Ruth’s Redemption Assured
1 Then Naomi her mother-in-law said to her, “My daughter, shall I not seek security (Lit. rest) for you, that it may be well with you?
2 Now Boaz, whose young women you were with, is he not our relative? In fact, he is winnowing barley tonight at the threshing floor.
3 Therefore wash yourself and anoint yourself, put on your best garment and go down to the threshing floor; but do not make yourself known to the man until he has finished eating and drinking.
4 Then it shall be, when he lies down, that you shall notice the place where he lies; and you shall go in, uncover his feet, and lie down; and he will tell you what you should do.”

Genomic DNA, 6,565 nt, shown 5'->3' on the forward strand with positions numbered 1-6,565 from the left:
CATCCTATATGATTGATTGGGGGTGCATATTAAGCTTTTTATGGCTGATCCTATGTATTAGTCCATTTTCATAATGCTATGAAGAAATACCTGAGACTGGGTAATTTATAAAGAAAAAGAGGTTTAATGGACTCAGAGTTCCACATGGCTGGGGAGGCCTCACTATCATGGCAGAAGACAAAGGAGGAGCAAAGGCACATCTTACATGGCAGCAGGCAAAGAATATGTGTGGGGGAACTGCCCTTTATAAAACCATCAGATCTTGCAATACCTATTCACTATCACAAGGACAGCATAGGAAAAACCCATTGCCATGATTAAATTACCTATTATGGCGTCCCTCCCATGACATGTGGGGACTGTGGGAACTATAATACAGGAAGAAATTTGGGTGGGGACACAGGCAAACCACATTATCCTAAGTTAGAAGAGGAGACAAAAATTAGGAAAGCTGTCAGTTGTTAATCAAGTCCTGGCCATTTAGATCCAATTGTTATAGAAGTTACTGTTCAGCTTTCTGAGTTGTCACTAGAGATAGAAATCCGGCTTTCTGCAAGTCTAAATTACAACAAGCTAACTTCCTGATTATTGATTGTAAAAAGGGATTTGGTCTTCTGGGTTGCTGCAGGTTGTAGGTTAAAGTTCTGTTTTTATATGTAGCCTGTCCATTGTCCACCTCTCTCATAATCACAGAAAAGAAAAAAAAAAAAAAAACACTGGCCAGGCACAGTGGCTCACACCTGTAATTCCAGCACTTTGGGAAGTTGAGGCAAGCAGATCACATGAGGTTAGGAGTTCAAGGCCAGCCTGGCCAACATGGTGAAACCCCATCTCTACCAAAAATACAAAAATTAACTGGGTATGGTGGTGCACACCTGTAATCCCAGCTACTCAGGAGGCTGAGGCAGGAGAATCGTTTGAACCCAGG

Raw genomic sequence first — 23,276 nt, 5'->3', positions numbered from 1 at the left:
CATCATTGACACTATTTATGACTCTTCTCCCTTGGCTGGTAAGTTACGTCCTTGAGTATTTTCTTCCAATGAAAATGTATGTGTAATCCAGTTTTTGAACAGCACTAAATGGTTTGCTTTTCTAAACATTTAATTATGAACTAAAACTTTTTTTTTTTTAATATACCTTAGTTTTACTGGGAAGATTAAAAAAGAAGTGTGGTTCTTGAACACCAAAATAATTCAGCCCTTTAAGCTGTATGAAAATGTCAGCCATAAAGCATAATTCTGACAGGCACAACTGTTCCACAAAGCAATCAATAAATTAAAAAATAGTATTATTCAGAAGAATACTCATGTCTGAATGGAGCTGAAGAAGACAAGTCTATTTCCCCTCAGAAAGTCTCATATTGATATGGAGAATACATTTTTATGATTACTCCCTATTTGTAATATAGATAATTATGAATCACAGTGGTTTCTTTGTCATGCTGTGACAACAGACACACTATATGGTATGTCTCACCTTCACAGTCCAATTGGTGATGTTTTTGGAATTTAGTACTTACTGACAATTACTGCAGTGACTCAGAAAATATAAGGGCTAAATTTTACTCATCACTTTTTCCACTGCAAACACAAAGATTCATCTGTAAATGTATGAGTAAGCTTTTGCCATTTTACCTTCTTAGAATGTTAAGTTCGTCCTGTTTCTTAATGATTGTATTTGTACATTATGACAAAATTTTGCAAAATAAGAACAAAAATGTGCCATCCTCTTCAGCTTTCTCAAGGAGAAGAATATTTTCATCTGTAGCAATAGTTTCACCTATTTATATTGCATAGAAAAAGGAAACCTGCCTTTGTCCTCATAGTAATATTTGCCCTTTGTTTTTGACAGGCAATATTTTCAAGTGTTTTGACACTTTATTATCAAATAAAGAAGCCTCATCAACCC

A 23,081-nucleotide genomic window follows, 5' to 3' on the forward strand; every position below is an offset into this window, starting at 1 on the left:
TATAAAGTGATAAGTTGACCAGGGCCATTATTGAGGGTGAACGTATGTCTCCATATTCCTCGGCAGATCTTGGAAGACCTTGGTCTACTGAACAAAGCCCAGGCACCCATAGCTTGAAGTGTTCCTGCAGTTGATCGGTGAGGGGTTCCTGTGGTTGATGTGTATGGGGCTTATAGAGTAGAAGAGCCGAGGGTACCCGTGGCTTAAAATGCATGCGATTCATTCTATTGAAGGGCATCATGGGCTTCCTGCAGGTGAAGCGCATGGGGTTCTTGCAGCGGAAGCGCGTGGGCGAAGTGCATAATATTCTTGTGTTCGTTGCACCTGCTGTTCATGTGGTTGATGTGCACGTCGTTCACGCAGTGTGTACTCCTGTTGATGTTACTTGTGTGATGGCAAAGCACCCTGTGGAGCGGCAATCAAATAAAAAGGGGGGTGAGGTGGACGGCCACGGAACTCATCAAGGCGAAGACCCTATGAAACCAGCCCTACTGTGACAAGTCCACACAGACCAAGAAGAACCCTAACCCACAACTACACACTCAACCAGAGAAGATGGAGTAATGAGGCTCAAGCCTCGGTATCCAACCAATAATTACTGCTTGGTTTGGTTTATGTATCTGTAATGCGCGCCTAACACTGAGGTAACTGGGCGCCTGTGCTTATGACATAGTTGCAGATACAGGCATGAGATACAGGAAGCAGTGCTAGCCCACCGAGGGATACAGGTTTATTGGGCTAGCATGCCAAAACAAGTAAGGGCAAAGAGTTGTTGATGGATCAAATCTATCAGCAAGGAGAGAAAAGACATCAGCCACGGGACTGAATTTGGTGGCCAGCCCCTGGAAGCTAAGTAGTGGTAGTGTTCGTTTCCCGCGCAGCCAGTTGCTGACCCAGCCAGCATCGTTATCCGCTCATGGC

5 And she said to her, “All that you say to me I will do.”
6 So she went down to the threshing floor and did according to all that her mother-in-law instructed her.
7 And after Boaz had eaten and drunk, and his heart was cheerful, he went to lie down at the end of the heap of grain; and she came softly, uncovered his feet, and lay down.
8 Now it happened at midnight that the man was startled, and turned himself; and there, a woman was lying at his feet.
9 And he said, “Who are you?”
So she answered, “I am Ruth, your maidservant. Take your maidservant under your wing (Or Spread the corner of your garment over your maidservant), for you are a close relative (A kinsman-redeemer, Heb. Goel).”
Law and custom gave Ruth, who was now proselyted to the true religion, a legal claim upon Boaz. It was customary for widows to assert this claim, De 25:5-10. But this is not recorded for imitation in other times, and is not to be judged by modern rules. And if there had been any evil in it, Ruth was a woman of too much virtue and too much sense to have listened to it. Matthew Henry’s Concise Commentary